Nineteen years ago, on April 25, more than 10,000 Falun Gong practitioners gathered in Beijing for one purpose: to ask authorities to uphold their constitutional right to freedom of belief.
Little did they know that their peaceful appeal would become a peaceful protest that continues nearly two decades later, in all parts of the world.
Falun Gong, also known as Falun Dafa, is a spiritual meditation practice rooted in the moral principles of truthfulness, compassion, and tolerance. Introduced in China in 1992, its benefits to physical and mental health spread through word of mouth, and by 1999, there were as many as 100 million practicing it, according to several Western media outlets quoting Chinese officials.
But then-Chinese Communist Party leader Jiang Zemin, believing that Falun Gong’s popularity would undermine the Party’s authority and his own power, was determined to eradicate the practice from China.
Days prior to the largest public appeal in Beijing since the Tiananmen Square pro-democracy protests, an article was published in a magazine in nearby Tianjin City containing defamatory comments about Falun Gong. When practitioners in Tianjin appealed to local authorities to retract the article, they were arrested and beaten.
The Tianjin authorities told practitioners that the issue could only be resolved by the central authorities.
Word spread quickly among practitioners. On April 25, adherents from across the country arrived at the Central Appeals Office in Beijing, an agency that hears public complaints.
That day, several Falun Gong practitioners met with then-premier Zhu Rongji and negotiated for the release of the Tianjin practitioners.
Those who had gathered just steps away from Zhongnanhai, the Communist Party’s leadership compound, left quietly upon hearing the good news, making sure to clean up any debris or garbage on the ground around them.
They did not know that in a few months time, on July 20, Jiang would initiate a nationwide persecution of Falun Gong practitioners, mobilizing the state’s security apparatus to arrest and detain adherents.
More than 4,000 are confirmed to have died as a result of torture and abuse while in custody, although the real number is believed to be much higher, due to the difficulty of getting information out of China, according to the Falun Dafa Information Center, the group’s press office. In addition, large numbers of practitioners have been killed for their organs, used in China’s organ transplantation industry, according to independent researchers.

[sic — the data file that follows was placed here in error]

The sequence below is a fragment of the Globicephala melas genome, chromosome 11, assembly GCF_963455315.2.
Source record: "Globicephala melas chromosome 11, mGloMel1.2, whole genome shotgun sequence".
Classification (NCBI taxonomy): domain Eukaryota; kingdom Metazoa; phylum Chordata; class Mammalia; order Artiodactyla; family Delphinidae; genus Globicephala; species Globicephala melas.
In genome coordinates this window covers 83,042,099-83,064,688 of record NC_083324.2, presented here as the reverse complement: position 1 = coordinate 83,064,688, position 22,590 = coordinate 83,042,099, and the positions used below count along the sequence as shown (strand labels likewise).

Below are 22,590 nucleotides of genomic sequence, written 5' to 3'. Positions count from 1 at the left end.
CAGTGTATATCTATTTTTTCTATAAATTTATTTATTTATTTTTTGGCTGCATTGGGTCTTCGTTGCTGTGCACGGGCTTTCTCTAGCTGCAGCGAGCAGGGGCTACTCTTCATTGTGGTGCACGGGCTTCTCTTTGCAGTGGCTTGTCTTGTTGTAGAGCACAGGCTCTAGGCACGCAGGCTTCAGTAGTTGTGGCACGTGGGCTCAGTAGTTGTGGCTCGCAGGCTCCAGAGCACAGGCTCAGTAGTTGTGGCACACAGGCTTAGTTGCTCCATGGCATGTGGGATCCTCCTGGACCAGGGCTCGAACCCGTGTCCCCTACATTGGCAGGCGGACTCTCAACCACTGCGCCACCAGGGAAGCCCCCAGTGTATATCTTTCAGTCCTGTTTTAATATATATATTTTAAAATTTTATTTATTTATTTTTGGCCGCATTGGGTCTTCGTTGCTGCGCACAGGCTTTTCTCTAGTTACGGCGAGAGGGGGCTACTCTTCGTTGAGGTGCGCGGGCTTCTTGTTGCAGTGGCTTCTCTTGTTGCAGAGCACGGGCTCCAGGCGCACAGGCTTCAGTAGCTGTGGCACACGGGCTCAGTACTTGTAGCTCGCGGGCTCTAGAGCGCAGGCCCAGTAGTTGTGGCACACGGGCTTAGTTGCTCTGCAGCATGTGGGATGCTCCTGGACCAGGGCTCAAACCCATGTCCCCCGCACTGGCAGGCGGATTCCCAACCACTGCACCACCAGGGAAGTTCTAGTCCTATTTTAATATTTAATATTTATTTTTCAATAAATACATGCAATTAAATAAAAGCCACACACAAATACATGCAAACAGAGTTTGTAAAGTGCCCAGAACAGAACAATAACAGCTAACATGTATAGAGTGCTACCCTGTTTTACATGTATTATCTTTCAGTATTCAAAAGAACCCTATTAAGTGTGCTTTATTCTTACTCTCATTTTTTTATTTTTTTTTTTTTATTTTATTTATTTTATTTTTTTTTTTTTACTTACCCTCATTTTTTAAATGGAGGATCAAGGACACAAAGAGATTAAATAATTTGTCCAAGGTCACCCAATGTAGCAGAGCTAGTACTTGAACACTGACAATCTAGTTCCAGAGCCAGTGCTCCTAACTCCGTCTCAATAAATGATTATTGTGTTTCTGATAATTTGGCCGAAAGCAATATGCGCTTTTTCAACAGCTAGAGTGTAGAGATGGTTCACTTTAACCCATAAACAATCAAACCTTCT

Since 1999, millions of Falun Gong practitioners around the world have raised awareness with citizens and governments about the violent suppression of Falun Gong in China.
Zhao Yufeng was one of several Falun Gong adherents who took part in the historic April 25 appeal. She has since made her way to the United States.
On April 22, she and hundreds of practitioners from the New York and New Jersey area convened in Flushing, Queens, for a parade and rally to commemorate the April 25 event. In the evening, Falun Gong adherents participated in a candlelight vigil in front of the Chinese consulate to remember those who lost their lives to defend their freedom of belief.
Zhao, a Beijing resident at the time, recalled that when she got off the bus and walked toward the appeals office, there were already lines and lines of Falun Gong adherents standing on Fuyou Street, quietly standing or sitting on the ground while reading the main book of Falun Gong teachings, “Zhuan Falun.” Those gathered made sure to leave room for pedestrian traffic and a special pathway for the blind.
“It was a very peaceful atmosphere,” Zhao said. “Our thoughts were simple and pure. We just wanted to tell the government that they had been mistaken, that Falun Gong practitioners were good people who would not commit bad deeds.”
Zhao began practicing Falun Gong in May 1996; soon after, chronic illnesses she had such as hepatitis C and arthritis disappeared. She also was no longer easily angered. Zhao said she felt appealing was the right thing to do, to defend the practice that changed her into a better person. “The [state] propaganda on TV was all wrong,” she said. “I thought, maybe the government misunderstood [what the practice was about].”
Since the persecution in 1999, Zhao was harassed by police and forced into detention centers and brainwashing centers meant to psychologically coerce Falun Gong practitioners into giving up their faith.
At Sunday’s rally, Zhao felt a mix of emotions. Scenes from that fateful day resurfaced in her memories. “Inside China, Falun Gong practitioners are risking their lives to tell the truth [about the persecution],” Zhao said. Here in America, she could practice freely and tell others about Falun Gong freely. It was a completely different reality.
“I lived in a constant state of terror. The police could come anytime and harass me, ask questions, ask me to sign a letter promising I would give up the practice. The psychological pressure was enormous,” she said.
She hopes more people will come to know about the persecution in China and help end it. “It has been far too long,” she said.
Community leaders such as New York State Senator Tony Avella and Queens district leader Martha Vasquez also attended the Flushing rally to lend their support for Falun Gong’s nearly two decades of protests against the persecution in China.
Li Taiping (pseudonym), a human rights lawyer who has helped defend Falun Gong practitioners in China, also attended Sunday’s parade. He was overjoyed at being able to witness so many practitioners openly expressing their beliefs. “This would be unimaginable in China,” he said. “I hope that one day, this scene can take place in the mainland.”
Lin Dan contributed to this report.